2237

I have a JavaScript object, is there a built-in or accepted best practice way to get the length of this object?

const myObject = new Object();
myObject["firstname"] = "Gareth";
myObject["lastname"] = "Simpson";
myObject["age"] = 21;
  • 14
    Object literals in javascript are by default associative arrays eg object.propertyName.propertyValue is the same as object[propertyName][propertyValue] – neitony Feb 13 '11 at 16:19
  • 6
    Added a one-liner in Underscore.js that does this: stackoverflow.com/a/11346637/11236 – ripper234 Jul 8 '12 at 10:31
  • 29
    Once line answer is use Object.keys(myArray).length as @aeosynth said. – Ranadheer Reddy Jun 22 '13 at 7:50
  • 60
    ok, how about Object.keys(obj).length – Muhammad Umer Feb 25 '15 at 0:14
  • 5
    Why isn't object.length valid? It returns the correct result for me. – Adrian M Jun 26 '16 at 17:01

38 Answers 38

3

Use Object.keys(myObject).length to get the length of object/array

var myObject = new Object();
myObject["firstname"] = "Gareth";
myObject["lastname"] = "Simpson";
myObject["age"] = 21;

console.log(Object.keys(myObject).length); //3
2

Like most JavaScript problems, there are many solutions. You could extend the Object that for better or worse works like many other languages' Dictionary (+ first class citizens). Nothing wrong with that, but another option is to construct a new Object that meets your specific needs.

function uberject(obj){
    this._count = 0;
    for(var param in obj){
        this[param] = obj[param];
        this._count++;
    }
}

uberject.prototype.getLength = function(){
    return this._count;
};

var foo = new uberject({bar:123,baz:456});
alert(foo.getLength());
  • don't modify the prototype :) – zero_cool Oct 1 '18 at 22:45
  • 3
    Modifying the prototype of a factory function is the way you extend them. – Ron Sims II Oct 3 '18 at 15:35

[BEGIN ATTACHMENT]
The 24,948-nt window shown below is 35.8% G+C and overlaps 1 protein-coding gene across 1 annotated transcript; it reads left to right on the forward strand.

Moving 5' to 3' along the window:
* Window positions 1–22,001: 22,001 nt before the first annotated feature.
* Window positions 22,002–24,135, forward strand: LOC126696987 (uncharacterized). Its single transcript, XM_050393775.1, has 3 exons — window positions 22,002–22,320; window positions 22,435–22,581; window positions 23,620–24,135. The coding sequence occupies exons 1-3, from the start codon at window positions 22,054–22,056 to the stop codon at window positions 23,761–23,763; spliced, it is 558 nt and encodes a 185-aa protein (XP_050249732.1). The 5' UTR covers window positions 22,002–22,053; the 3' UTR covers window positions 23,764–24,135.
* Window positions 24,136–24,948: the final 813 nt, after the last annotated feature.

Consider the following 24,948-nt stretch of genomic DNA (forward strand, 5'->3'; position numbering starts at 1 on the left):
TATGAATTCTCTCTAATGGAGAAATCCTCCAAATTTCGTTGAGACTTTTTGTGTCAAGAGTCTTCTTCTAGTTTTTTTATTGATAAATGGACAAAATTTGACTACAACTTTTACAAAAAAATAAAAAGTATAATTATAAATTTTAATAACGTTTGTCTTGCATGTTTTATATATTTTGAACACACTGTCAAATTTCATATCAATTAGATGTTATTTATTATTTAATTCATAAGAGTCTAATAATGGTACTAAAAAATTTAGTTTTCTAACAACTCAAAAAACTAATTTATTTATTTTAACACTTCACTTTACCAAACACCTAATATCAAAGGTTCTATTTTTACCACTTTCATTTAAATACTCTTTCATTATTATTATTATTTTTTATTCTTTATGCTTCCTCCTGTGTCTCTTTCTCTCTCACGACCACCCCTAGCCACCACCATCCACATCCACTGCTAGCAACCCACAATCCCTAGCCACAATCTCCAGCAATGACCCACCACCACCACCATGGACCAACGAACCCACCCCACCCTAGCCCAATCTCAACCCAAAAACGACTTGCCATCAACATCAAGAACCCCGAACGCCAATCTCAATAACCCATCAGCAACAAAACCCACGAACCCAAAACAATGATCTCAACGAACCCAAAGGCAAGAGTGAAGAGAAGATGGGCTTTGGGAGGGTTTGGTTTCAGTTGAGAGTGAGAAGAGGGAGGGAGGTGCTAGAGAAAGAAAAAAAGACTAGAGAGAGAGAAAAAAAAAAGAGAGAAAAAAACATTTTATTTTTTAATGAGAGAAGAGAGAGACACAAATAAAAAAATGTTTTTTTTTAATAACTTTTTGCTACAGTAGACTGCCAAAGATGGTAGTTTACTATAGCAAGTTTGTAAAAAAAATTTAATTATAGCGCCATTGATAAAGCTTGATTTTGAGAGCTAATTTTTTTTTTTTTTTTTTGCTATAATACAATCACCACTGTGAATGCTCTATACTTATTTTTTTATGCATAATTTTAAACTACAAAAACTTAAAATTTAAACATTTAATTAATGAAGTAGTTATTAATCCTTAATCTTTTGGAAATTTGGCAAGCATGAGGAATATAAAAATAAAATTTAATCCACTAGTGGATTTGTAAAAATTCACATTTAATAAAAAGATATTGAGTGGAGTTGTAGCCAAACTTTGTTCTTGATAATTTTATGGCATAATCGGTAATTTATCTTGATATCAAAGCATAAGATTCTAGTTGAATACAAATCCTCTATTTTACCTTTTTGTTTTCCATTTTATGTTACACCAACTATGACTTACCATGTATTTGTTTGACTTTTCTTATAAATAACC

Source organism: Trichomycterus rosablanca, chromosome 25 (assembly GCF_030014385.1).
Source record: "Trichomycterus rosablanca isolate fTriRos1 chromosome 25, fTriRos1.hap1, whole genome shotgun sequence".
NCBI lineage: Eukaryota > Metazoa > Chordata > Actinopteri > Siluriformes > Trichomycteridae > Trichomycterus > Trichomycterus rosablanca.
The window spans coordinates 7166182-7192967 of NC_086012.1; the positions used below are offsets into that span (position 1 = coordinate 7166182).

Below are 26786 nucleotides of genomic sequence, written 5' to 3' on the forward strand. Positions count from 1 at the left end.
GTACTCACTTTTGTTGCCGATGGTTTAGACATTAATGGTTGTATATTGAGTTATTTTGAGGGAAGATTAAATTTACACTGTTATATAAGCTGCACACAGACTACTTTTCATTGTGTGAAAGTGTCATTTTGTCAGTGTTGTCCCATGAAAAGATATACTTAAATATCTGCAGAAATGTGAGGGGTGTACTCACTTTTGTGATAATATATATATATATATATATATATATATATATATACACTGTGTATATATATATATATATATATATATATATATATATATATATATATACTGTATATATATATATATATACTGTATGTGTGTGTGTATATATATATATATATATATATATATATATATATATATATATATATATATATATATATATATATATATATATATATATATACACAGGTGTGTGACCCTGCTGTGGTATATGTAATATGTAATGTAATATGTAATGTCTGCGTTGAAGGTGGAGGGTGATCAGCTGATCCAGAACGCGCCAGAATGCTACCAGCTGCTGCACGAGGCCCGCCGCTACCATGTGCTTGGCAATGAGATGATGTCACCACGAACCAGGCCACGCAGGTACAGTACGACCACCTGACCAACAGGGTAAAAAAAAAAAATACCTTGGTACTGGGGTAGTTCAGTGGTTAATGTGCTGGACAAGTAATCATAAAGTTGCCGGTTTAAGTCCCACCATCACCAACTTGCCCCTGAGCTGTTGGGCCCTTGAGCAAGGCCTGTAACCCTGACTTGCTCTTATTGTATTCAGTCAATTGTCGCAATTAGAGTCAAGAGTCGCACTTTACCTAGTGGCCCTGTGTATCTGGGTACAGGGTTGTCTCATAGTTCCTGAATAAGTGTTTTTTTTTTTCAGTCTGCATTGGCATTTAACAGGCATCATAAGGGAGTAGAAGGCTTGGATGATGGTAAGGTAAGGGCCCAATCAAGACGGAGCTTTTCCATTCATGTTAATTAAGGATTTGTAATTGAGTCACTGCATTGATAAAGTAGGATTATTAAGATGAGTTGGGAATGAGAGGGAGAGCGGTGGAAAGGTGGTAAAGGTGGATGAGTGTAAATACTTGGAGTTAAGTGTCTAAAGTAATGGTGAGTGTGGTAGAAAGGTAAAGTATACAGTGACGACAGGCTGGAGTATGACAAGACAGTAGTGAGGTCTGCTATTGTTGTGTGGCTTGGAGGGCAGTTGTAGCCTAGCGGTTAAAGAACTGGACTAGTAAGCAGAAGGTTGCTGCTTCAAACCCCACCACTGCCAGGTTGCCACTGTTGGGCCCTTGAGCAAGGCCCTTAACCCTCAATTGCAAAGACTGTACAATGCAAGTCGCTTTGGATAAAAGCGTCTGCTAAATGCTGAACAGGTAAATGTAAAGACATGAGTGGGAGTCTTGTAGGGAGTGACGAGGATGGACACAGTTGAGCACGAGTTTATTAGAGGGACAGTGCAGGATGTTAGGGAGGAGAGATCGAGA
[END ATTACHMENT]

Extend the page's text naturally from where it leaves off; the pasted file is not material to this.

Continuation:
1

Simple solution:

  var myObject = {};      // ... your object goes here.

  var length = 0;

  for (var property in myObject) {
    if (myObject.hasOwnProperty(property)){
      length += 1;
    }
  };

  console.log(length);    // logs 0 in my example.
0

The solution work for many cases and cross browser:

Code

var getTotal = function(collection) {

    var length = collection['length'];
    var isArrayObject =  typeof length == 'number' && length >= 0 && length <= Math.pow(2,53) - 1; // Number.MAX_SAFE_INTEGER

    if(isArrayObject) {
        return collection['length'];
    }

    i= 0;
    for(var key in collection) {
        if (collection.hasOwnProperty(key)) {
            i++;
        }
    }

    return i;
};

Data Examples:

// case 1
var a = new Object();
a["firstname"] = "Gareth";
a["lastname"] = "Simpson";
a["age"] = 21;

//case 2
var b = [1,2,3];

// case 3
var c = {};
c[0] = 1;
c.two = 2;

Usage

getLength(a); // 3
getLength(b); // 3
getLength(c); // 2
-1

The Object.keys NOT return right result in case of object inheritance. To properly count object properties including inherited one use for-in e.g. by following function (related question)

var objLength = (o,i=0) => { for(p in o) i++; return i }

var myObject = new Object();
myObject["firstname"] = "Gareth";
myObject["lastname"] = "Simpson";
myObject["age"] = 21;

var child = Object.create(myObject);
child["sex"] = "male";

var objLength = (o,i=0) => { for(p in o) i++; return i }

console.log("Object.keys(myObject):", Object.keys(myObject).length, "(OK)");
console.log("Object.keys(child)   :", Object.keys(child).length, "(wrong)");
console.log("objLength(child)     :", objLength(child), "(OK)");

-1

I had a similar need to calculate the bandwidth used by objects received over a websocket. Simply finding the length of the Stringified object was enough for me.

websocket.on('message', data => {
    dataPerSecond += JSON.stringify(data).length;
}
-2

At the best answer, In my opinion , if (obj.hasOwnProperty(key)) control is redundant. It returns always true.

Object.size = function(obj) {
    var size = 0, key;
    for (key in obj) {
     size++;
   }
   return size;
};
  • This is incorrect and misleading. If you don't understand why code is written like it is, don't change it. Instead try to look up the methods and understand what they do. The reason hasOwnProperty is used is to prevent counting the keys on its prototype. Example: parent = {a: 1, b:2}; child = Object.create(parent); Object.keys(child) === 0; Object.size(child) === 2;. This is using your Object.size, not the correct one. – oligofren Sep 21 '18 at 8:49
-4

var myObject = new Object();
myObject["firstname"] = "Gareth";
myObject["lastname"] = "Simpson";
myObject["age"] = 21;

var size = JSON.stringify(myObject).length;

document.write(size);

JSON.stringify(myObject)

  • the question resolved around the number of properties. your answer just shows what the length of one (out of many!) serialized forms is. – oligofren Sep 21 '18 at 8:50

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